Sierra Club slams Minnesota Power on Clean Air Act violations
The Sierra Club on Monday called out Minnesota Power for allowing 12,774 violations of Clean Air Act regulations at three of its northern Minnesota coal-fired power plants over the past five years.
Most of the violations, more than 10,000, were for opacity limits — the measurement of light passing through a smoke plume. Regulators use opacity as one indicator for how much soot or particulate matter might be leaving a smokestack.
The violations, self-reported by the
Duluth-based utility, occurred at the Clay Boswell plant in Cohasset, the Taconite Harbor plant on the North Shore and the Syl Laskin plant in Hoyt Lakes.
The group says soot from coal-burning power plants can contribute to lung and heart disease and worsens asthma problems.
But Amy Rutledge, Minnesota Power spokeswoman, said the Sierra Club was “oversimplifying” what spurs opacity. Excess moisture in the air, and very low temperatures, also can cause poor opacity readings without any excess soot or health impact, she said.
“Opacity is not a pollutant. It’s a condition. In and of itself, it’s not any risk to health,’’ Rutledge said, adding that the utility measures opacity every 10 seconds at smokestacks using infrared light. The 10,000 variances “were 0.28 percent of the more than 3.5 million measurements taken over that five-year period. That means we were in compliance more than 99.5 percent of the time.”
Other violations involved reporting requirements related to the operation of its pollution-control equipment, including mercury controls, since 2009.
Michelle Rosier of the Sierra Club in Minnesota said the organization gave Minnesota Power notice last July that it would file suit in federal court to stop the violations if the utility didn’t develop a plan to solve the problems.
“It’s been over six months since we gave them notice, and they haven’t offered a viable plan, the violations continue to add up and we’re going into summer when the air quality is at greatest risk,’’ Rosier told the News Tribune on Monday.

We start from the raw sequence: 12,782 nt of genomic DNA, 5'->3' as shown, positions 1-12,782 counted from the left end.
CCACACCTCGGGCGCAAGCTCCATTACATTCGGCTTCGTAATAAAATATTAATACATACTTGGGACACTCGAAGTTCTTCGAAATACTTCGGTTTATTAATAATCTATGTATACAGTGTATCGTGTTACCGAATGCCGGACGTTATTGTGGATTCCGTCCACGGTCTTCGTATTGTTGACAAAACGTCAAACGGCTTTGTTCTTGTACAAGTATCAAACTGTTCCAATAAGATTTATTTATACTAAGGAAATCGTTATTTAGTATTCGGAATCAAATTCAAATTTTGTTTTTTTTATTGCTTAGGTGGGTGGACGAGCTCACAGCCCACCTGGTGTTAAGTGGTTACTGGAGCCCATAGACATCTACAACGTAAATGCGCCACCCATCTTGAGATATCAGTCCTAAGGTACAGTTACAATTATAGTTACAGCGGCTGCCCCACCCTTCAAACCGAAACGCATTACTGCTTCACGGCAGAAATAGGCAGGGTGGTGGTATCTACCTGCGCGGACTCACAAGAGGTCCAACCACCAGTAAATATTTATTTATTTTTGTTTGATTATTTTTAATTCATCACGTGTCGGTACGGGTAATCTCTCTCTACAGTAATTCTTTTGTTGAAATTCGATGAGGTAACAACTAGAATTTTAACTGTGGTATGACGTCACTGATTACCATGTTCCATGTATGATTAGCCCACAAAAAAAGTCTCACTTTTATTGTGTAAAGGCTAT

The Sierra Club has updated its intent to file additional violations from 2012 that just became available to the public.
“We’ll be filing the complaint sometime in the next few months,” said Casey Roberts, an attorney with the Sierra Club. “This is the most egregious number of violations for opacity that we’ve seen nationally.”
This is the first such action the Sierra Club has taken in Minnesota, although similar campaigns have occurred in other states in the group’s ongoing push to move production away from coal.
Pressed by environmental interests and the state Public Utilities Commission, Minnesota Power has been developing a new blueprint for its electrical generation needs, moving to gradually wean itself away from coal to more wind, natural gas and hydroelectric power.
Minnesota Power just a decade ago generated as much as 95 percent of its electricity from coal. That number is down to about 74 percent today. The utility hopes to move to a mix of about one-third renewables, one-third natural gas and one-third coal within the next decade.
The PUC in September approved the utility’s plan to add an additional 200 megawatts of wind energy from the Bison 4 project near New Salem, N.D.; delivery of 250 megawatts of hydropower under contract from Manitoba Hydro by 2020, with Minnesota Power planning to deliver this energy on its proposed 500-kilovolt Great Northern Transmission Line; reduction of coal-fired generation on its fleet by 185 megawatts through the conversion of Laskin Energy Center in Hoyt Lakes to a natural gas peaking station and the retirement of one of three units at Taconite Harbor Energy Center; expansion of the utility’s Power of One conservation program to meet or exceed state conservation goals of 1.5 percent.
The PUC last year also approved a $350 million upgrade to the Clay Boswell Unit 4 to add pollution-control equipment to reduce mercury emissions by as much as 90 percent.
“That effort also is going to reduce the opacity issues’’ as the utility goes form a wet to dry pollutant-removal technology, Rutledge noted.
But environmental groups note that the upgrade will do nothing to curb the plant’s carbon dioxide emissions, the primary greenhouse gas emitted through human activity, which the Environmental Protection Agency blames for climate change. Several environmental groups had opposed the Boswell 4 upgrades, saying the old coal burner should be retired and the money instead spent on additional wind, solar and other renewable energy sources.
Minnesota Power argues that those options won’t work for its “base load” demand and that the cheap, constant supply of power from the coal-fired unit is exactly what’s needed to electrify the region’s energy-gobbling taconite and paper plants that can’t wait for sunshine or wind to operate.